CAVANAUGH: So…

ZEMON: …and then you can really get out and explore the desert.

CAVANAUGH: Right, so you don’t get stuck in some kind of – yeah.

ZEMON: Exactly, yeah, we don’t want that.

CAVANAUGH: Now you can look at the gorgeous flowers but you can’t pick them, that’s right.

ZEMON: Absolutely. You cannot pick flowers in any state park in California because they are the next generation of flowers.

CAVANAUGH: And what is the penalty, do you know?

ZEMON: Well, give us the citation – it can be an infraction or misdemeanor. I don’t know the exact amount. It may vary as far as the court fees and things like that.

CAVANAUGH: I see.

ZEMON: It’s probably not a real heavy citation but it’s, you know, again, it’s – it’s a terrible thing because those are the flowers produce the seeds for the next generation so that’s the main thing…

CAVANAUGH: Right.

ZEMON: …to worry about.

CAVANAUGH: Jeri, do you know how many people visit Anza-Borrego in the springtime generally to look at the flowers?

ZEMON: Prob – I don’t know the exact number.

CAVANAUGH: Sure.

ZEMON: But in a year like this, I’m imagine (sic), you know, tens of thousands possibly.

CAVANAUGH: Yeah. And does the town of Borrego depend on this for its tourism dollars?

ZEMON: It really does. This is the time of year when the town of Borrego, all the restaurants and the hotels fill up and they really do depend on it, so they’re happy to see the rain and the flowers coming out. And, really, that’s true of most state parks in California. They say for every dollar spent in the state park, two dollars are spent in a local community. So state parks are a vital part of the local economies throughout California.

CAVANAUGH: And just so we know, you go out there to see the wildflowers, you can go to Borrego and have a meal, take a rest, see the sights.

ZEMON: Oh, absolutely. It’s a full-service town. Gas station. We have a small market, actually have a farmer’s market on Friday. And, yeah, there’s some really nice resorts here, different levels, and, you know, the swimming pools, golfing, tennis, all that kind of stuff is available as well. And there’s also a company that is – that’s actually a concessionaire of the state park and they actually – It’s called California Overland, and they will take you out in their vehicles if you don’t have four-wheel drive, and you can explore the desert that way as well.

CAVANAUGH: Aha.

ZEMON: So just there’s a lot of things to do out here. I think people think the desert is a big wasteland and they’ll be so surprised to see the diversity and all the color and things to do out here.

CAVANAUGH: Let’s get back to wildflowers. I just have a couple more questions for you. Does it – Because of these late spring rain – I’m sorry, late winter rains, are we going to have a sort of a late season for the wildflowers?

ZEMON: It is kind of delaying it so far, you’re absolutely right, Maureen. No, usually around the fifteenth we’re going to have a bloom—of March—beware the Ides of March.

CAVANAUGH: Uh-huh.

ZEMON: You know, you can usually count on the flowers to be in full bloom but I think with this weather staying cool, it is sort of delaying the peak of the blooms so far. You know, we don’t know what Mother Nature’s going to bring us. It could start warming up next weekend and really trigger the big bloom. But, again, you know, just go to that website or, you know, call the park and you can find out the current bloom conditions.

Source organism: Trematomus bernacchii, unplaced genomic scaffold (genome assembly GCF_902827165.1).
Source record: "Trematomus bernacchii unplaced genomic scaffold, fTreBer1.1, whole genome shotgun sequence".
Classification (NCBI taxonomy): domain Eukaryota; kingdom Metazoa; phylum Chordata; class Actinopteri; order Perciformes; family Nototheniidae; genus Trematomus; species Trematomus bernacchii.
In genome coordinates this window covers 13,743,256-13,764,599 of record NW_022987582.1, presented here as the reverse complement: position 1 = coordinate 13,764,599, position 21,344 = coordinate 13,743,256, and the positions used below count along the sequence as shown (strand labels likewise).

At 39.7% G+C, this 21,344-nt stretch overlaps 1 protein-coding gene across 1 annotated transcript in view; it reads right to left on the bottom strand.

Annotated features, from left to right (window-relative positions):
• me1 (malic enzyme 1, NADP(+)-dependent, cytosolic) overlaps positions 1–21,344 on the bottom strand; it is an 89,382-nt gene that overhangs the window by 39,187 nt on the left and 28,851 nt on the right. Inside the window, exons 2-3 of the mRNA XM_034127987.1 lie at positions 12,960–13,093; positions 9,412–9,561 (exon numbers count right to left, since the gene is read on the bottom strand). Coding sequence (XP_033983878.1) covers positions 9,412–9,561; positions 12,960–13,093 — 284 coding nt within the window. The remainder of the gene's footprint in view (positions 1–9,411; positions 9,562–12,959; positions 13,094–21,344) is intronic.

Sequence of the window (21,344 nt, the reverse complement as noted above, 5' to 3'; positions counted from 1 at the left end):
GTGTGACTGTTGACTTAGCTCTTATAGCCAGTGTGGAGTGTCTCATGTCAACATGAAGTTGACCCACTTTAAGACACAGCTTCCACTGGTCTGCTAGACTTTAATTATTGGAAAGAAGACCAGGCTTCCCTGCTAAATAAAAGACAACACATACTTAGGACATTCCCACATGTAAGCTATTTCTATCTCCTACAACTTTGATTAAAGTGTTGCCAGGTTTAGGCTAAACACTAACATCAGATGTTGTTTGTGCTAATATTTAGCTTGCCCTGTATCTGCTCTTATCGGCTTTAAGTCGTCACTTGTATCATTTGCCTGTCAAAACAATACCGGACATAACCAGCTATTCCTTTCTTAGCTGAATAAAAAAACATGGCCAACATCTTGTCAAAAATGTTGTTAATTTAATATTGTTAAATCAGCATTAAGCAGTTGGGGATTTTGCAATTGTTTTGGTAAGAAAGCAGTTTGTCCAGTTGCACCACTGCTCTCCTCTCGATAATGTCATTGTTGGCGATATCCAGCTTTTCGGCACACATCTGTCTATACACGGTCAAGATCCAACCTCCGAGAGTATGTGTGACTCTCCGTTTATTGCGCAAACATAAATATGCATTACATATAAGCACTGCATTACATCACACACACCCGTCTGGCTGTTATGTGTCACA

CAVANAUGH: And how long does – when you get the peak, how long are – can you actually go from the peak to seeing some wildflowers in Anza-Borrego?

ZEMON: You know, again, it depends on the weather, anywhere from maybe a week to two weeks. If it gets really hot and windy and then also the caterpillars start coming because the butterflies that…

CAVANAUGH: Right, right.

ZEMON: …pollinate eventually lay their eggs and become caterpillars. They start eating the wildflowers, so it can really disappear pretty quickly. It just kind of depends how hot it’s going to get later this spring.

CAVANAUGH: Tell us that hotline number again.

ZEMON: Okay. Oh, actually there’s a wildflower hotline, too.

CAVANAUGH: Umm-hmm.

ZEMON: I should get that number. I don’t have it in front of me. But the – I’ll give you the number for the Anza-Borrego Visitors’ Center, which is 760-767-4205 and the website for the Anza-Borrego Foundation is theabf.org. And then there’s a California State Park website which is stateparks.ca.gov. California…

CAVANAUGH: That’s all we need right now, Jeri, because we can link to – on our website…

ZEMON: Yeah, exactly, yeah.

CAVANAUGH: …and we will for people.

ZEMON: Thanks.

CAVANAUGH: Park Ranger Jeri Zemon, thanks so much for telling us all about the wildflowers.

ZEMON: Oh, my pleasure. I’m looking forward to seeing you out here, Maureen.

CAVANAUGH: And if you’d like to post your comment online, KPBS.org/thesedays. Thank you for listening. Join us tomorrow right here on KPBS.

Comments

Avatar for user 'keithdude'

keithdude | March 9, 2010 at 1:38 p.m. ― 4 years, 4 months ago

A great source for tracking wildflower blooms is the Theodore Payne Wildflower Hotline. Anyone can call the hotline at (818) 768-3533 or visit www.theodorepayne.org to find the best places to view wildflowers in Southern and Central California.

The hotline message is narrated by Emmy Award-winning actor Joe Spano (Hill Street Blues, Apollo 13, NYPD Blue) and is updated every Thursday evening with new information on more than 90 wildflower sites.